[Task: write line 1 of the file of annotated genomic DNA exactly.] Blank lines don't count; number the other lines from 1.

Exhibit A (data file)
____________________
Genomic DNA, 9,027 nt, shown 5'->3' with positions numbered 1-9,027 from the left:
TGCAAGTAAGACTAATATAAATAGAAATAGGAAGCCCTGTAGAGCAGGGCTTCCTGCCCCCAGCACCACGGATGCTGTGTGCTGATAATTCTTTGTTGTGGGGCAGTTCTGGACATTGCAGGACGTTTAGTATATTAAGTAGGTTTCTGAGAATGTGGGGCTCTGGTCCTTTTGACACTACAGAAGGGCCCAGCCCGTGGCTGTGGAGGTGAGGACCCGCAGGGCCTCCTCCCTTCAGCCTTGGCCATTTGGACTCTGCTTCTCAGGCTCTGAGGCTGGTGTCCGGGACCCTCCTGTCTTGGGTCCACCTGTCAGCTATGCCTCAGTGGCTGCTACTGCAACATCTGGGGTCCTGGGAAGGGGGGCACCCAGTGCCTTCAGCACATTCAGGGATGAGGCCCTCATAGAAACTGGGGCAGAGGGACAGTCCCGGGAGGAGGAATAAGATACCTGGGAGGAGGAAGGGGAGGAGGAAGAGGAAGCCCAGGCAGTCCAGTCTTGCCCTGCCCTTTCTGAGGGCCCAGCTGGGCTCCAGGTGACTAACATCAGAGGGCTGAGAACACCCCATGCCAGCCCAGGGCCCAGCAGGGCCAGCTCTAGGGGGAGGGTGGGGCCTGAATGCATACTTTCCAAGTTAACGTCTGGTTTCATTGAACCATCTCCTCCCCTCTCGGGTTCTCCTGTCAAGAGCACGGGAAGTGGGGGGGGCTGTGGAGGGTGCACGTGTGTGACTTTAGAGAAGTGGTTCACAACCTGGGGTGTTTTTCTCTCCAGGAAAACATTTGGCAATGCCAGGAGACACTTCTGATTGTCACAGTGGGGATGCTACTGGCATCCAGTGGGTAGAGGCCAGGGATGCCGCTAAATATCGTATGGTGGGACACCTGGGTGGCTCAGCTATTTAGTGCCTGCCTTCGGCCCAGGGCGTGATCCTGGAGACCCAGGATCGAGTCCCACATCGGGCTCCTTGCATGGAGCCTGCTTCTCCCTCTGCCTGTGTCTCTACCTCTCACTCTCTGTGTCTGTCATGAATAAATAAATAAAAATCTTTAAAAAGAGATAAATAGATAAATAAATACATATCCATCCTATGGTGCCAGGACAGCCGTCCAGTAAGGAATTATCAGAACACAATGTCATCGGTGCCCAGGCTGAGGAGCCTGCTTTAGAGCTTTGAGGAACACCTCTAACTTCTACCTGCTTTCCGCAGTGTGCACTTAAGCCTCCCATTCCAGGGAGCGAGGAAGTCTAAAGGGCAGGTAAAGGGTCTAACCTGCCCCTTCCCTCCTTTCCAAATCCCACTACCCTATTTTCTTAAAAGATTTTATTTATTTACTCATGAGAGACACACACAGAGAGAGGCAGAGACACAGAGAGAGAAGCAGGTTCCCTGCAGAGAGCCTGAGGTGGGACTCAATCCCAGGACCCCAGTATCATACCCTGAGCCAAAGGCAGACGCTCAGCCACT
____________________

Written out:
Genomic DNA, 9,027 nt, shown 5'->3' with positions numbered 1-9,027 from the left: